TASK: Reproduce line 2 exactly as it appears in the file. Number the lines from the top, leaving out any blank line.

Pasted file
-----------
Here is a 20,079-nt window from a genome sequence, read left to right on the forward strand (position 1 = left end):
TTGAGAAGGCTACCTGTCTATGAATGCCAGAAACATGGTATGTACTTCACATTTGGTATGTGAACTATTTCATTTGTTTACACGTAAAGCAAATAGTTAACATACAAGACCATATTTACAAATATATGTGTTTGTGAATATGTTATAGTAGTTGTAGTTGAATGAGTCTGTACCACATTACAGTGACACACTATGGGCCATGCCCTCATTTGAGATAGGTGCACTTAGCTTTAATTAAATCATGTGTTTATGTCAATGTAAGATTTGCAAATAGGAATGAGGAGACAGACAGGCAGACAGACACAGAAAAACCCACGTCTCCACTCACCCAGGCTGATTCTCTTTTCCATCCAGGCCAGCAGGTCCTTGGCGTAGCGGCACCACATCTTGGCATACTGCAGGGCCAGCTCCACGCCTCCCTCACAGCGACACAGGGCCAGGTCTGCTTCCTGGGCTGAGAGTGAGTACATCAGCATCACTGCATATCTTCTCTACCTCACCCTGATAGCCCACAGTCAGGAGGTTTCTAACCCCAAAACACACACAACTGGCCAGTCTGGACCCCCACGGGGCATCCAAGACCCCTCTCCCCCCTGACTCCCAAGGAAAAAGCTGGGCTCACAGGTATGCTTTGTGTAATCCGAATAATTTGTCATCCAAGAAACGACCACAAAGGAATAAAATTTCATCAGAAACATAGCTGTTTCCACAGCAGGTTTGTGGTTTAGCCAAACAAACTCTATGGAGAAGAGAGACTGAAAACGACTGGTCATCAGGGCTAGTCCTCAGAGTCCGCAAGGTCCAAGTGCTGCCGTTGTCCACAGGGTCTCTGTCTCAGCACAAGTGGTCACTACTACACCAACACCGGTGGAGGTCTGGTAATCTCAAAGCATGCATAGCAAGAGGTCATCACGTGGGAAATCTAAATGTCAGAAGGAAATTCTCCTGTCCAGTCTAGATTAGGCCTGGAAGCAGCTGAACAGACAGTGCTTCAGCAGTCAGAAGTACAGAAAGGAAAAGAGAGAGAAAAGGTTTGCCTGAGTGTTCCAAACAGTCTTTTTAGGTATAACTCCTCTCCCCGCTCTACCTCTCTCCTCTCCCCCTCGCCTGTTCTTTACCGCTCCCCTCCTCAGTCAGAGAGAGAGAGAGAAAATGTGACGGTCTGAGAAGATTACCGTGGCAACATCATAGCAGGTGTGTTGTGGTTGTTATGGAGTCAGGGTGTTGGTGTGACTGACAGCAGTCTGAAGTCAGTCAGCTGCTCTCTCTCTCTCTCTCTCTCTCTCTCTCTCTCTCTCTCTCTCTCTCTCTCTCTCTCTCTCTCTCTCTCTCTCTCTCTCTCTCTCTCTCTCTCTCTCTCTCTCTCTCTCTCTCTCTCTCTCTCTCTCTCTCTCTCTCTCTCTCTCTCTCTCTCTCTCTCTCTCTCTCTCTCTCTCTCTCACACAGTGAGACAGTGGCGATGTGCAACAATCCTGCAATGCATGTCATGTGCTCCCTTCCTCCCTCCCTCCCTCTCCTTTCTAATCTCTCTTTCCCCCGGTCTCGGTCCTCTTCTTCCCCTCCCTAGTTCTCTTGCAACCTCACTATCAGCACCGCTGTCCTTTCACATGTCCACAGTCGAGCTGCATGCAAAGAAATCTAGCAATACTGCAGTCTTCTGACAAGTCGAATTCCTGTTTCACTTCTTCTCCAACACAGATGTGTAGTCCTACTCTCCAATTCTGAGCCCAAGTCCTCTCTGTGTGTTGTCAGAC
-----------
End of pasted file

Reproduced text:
TTGAGAAGGCTACCTGTCTATGAATGCCAGAAACATGGTATGTACTTCACATTTGGTATGTGAACTATTTCATTTGTTTACACGTAAAGCAAATAGTTAACATACAAGACCATATTTACAAATATATGTGTTTGTGAATATGTTATAGTAGTTGTAGTTGAATGAGTCTGTACCACATTACAGTGACACACTATGGGCCATGCCCTCATTTGAGATAGGTGCACTTAGCTTTAATTAAATCATGTGTTTATGTCAATGTAAGATTTGCAAATAGGAATGAGGAGACAGACAGGCAGACAGACACAGAAAAACCCACGTCTCCACTCACCCAGGCTGATTCTCTTTTCCATCCAGGCCAGCAGGTCCTTGGCGTAGCGGCACCACATCTTGGCATACTGCAGGGCCAGCTCCACGCCTCCCTCACAGCGACACAGGGCCAGGTCTGCTTCCTGGGCTGAGAGTGAGTACATCAGCATCACTGCATATCTTCTCTACCTCACCCTGATAGCCCACAGTCAGGAGGTTTCTAACCCCAAAACACACACAACTGGCCAGTCTGGACCCCCACGGGGCATCCAAGACCCCTCTCCCCCCTGACTCCCAAGGAAAAAGCTGGGCTCACAGGTATGCTTTGTGTAATCCGAATAATTTGTCATCCAAGAAACGACCACAAAGGAATAAAATTTCATCAGAAACATAGCTGTTTCCACAGCAGGTTTGTGGTTTAGCCAAACAAACTCTATGGAGAAGAGAGACTGAAAACGACTGGTCATCAGGGCTAGTCCTCAGAGTCCGCAAGGTCCAAGTGCTGCCGTTGTCCACAGGGTCTCTGTCTCAGCACAAGTGGTCACTACTACACCAACACCGGTGGAGGTCTGGTAATCTCAAAGCATGCATAGCAAGAGGTCATCACGTGGGAAATCTAAATGTCAGAAGGAAATTCTCCTGTCCAGTCTAGATTAGGCCTGGAAGCAGCTGAACAGACAGTGCTTCAGCAGTCAGAAGTACAGAAAGGAAAAGAGAGAGAAAAGGTTTGCCTGAGTGTTCCAAACAGTCTTTTTAGGTATAACTCCTCTCCCCGCTCTACCTCTCTCCTCTCCCCCTCGCCTGTTCTTTACCGCTCCCCTCCTCAGTCAGAGAGAGAGAGAGAAAATGTGACGGTCTGAGAAGATTACCGTGGCAACATCATAGCAGGTGTGTTGTGGTTGTTATGGAGTCAGGGTGTTGGTGTGACTGACAGCAGTCTGAAGTCAGTCAGCTGCTCTCTCTCTCTCTCTCTCTCTCTCTCTCTCTCTCTCTCTCTCTCTCTCTCTCTCTCTCTCTCTCTCTCTCTCTCTCTCTCTCTCTCTCTCTCTCTCTCTCTCTCTCTCTCTCTCTCTCTCTCTCTCTCTCTCTCTCTCTCTCTCTCTCTCTCTCTCTCTCTCTCTCTCTCTCTCTCTCACACAGTGAGACAGTGGCGATGTGCAACAATCCTGCAATGCATGTCATGTGCTCCCTTCCTCCCTCCCTCCCTCTCCTTTCTAATCTCTCTTTCCCCCGGTCTCGGTCCTCTTCTTCCCCTCCCTAGTTCTCTTGCAACCTCACTATCAGCACCGCTGTCCTTTCACATGTCCACAGTCGAGCTGCATGCAAAGAAATCTAGCAATACTGCAGTCTTCTGACAAGTCGAATTCCTGTTTCACTTCTTCTCCAACACAGATGTGTAGTCCTACTCTCCAATTCTGAGCCCAAGTCCTCTCTGTGTGTTGTCAGAC